Yale Center for British Art to conserve iconic Louis I. Kahn building, and close temporarily in 2015

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Yale Center for British Art to conserve iconic Louis I. Kahn building, and close temporarily in 2015
Yale Center for British Art fourth-floor galleries. Photo: Richard Caspole.

NEW HAVEN, CONN.- In January 2015, the Yale Center for British Art will close for a year to implement the second phase of the interior conservation of its landmark building, designed by Louis I. Kahn (1901–1974). When complete, the renovation will allow the Center’s renowned collection of more than five centuries of British art to be experienced in the building as Kahn originally envisioned it, and will bring vital systems, spaces, and amenities within the Center to state-of-the-art standards.

While the Center undergoes this transformation, works from the collection will be presented across Chapel Street at the recently expanded Yale University Art Gallery, from March 6 to July 26, 2015, in The Critique of Reason: Romantic Art, 1760–1860, the first major exhibition to be co-organized by the Gallery and the Center. Additional highlights from the Center will be integrated into the European displays at the Gallery, allowing British art to be seen in a broader context. Following standard practice, the Center also will lend works to exhibitions at a number of other institutions, including the Hôtel de Caumont, Aix-en-Provence; Minneapolis Institute of Arts; Norton Museum of Art, West Palm Beach; San Diego Museum of Art; Art Institute of Chicago; Brooklyn Museum; and Wallace Collection, London.

Given the complexity and scope of the renovation—which will focus on the refurbishment of all public galleries and the Lecture Hall, and improvements to accessibility, fire prevention systems, and patron amenities, as well as extensive mechanical, electrical, plumbing, and telecommunications upgrades—the Kahn building will be closed to the public from January 1, 2015, through early February 2016. During this period, the Center will be committed to preserving access to its resources for patrons on a limited basis, contingent on the construction schedule. By special advance arrangement, students, scholars, and interested members of the public will be able to gain access to the Reference Library and to works from the Prints & Drawings and Rare Books & Manuscripts collections in the Study Room. The Museum Shop, which will be open from Tuesday through Saturday from 10 am to 5 pm, and on Sunday from noon to 5 pm, will be accessible via its High Street entrance. The Center will continue to offer public and education programs at other venues.

“This second phase of our building conservation project allows us to refresh public spaces, including the galleries and Lecture Hall, and to make important behind-the-scenes improvements. We are taking advantage of this opportunity to rethink the installation of our magnificent collection, as well. This will include the reconfiguration of the Long Gallery on the fourth floor, bringing it back to Louis Kahn’s original conception as a study gallery, as well as the addition of a much needed, adjacent collections seminar room,” said Director Amy Meyers.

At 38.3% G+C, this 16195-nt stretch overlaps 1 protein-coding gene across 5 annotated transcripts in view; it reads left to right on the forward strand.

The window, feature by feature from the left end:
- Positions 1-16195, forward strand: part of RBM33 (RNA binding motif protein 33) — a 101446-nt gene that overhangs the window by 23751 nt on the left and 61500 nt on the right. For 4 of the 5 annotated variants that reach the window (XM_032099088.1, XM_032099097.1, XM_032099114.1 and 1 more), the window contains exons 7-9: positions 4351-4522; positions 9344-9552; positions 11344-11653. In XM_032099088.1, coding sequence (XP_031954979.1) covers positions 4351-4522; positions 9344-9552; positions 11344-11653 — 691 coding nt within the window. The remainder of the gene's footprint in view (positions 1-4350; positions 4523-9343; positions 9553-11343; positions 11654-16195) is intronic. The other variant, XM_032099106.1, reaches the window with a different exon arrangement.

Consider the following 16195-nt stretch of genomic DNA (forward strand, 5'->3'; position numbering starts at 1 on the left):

When the Center reopens in February 2016, its unparalleled collection of paintings and sculpture, largely the gift of the institution’s founder, Paul Mellon (Yale College Class of 1929), will be completely reinstalled in the stunning sky-lit galleries on the fourth floor and in the beautiful galleries on the second floor. Also, an exhibition featuring a significant new gift of modern British paintings, sculpture, and works on paper from the collection of Rhoda Pritzker, donated by the Libra Foundation, from the family of Nicholas and Susan Pritzker, will be on view in the elegant third-floor galleries.

For this project and earlier building conservation projects, the Center has benefitted from the expertise and dedication of its partners in the Yale Office of Facilities; Knight Architecture LLC, New Haven; Peter Inskip + Peter Jenkins Architects, London; and Turner Construction Company; as well as the talents and hard work of numerous other collaborators.

This project follows more than a decade of research on the history of the design, construction, and renovation of the Center’s landmark building, as well as the publication in 2011 of Louis Kahn and the Yale Center for British Art: A Conservation Plan by the Center in association with Yale University Press. Written by Peter Inskip and Stephen Gee, in association with Constance Clement, the Center’s Deputy Director, this book details the conservation plan and proposes a series of policies for the building’s maintenance in the years ahead.

The first projects to be guided by the conservation plan were the rehabilitation of the Center’s Lower Court and extensive repairs of the Lecture Hall Lobby, located off the courtyard. These were followed by a two-phase project to address the building’s interior spaces, the first phase of which was undertaken in 2013 to refurbish the departments of Prints & Drawings and Rare Books & Manuscripts, which had not been renovated since the museum opened to the public in 1977. As part of this project, the Center increased storage capacity for works on paper, reconfigured offices to accommodate staff more effectively, replaced carpeting and wall coverings, and renewed finishes.

In 2005 the Center received the prestigious Twenty-five Year Award of the American Institute of Architects, which each year honors a single architectural landmark, completed twenty-five to thirty-five years prior, that has withstood the test of time.

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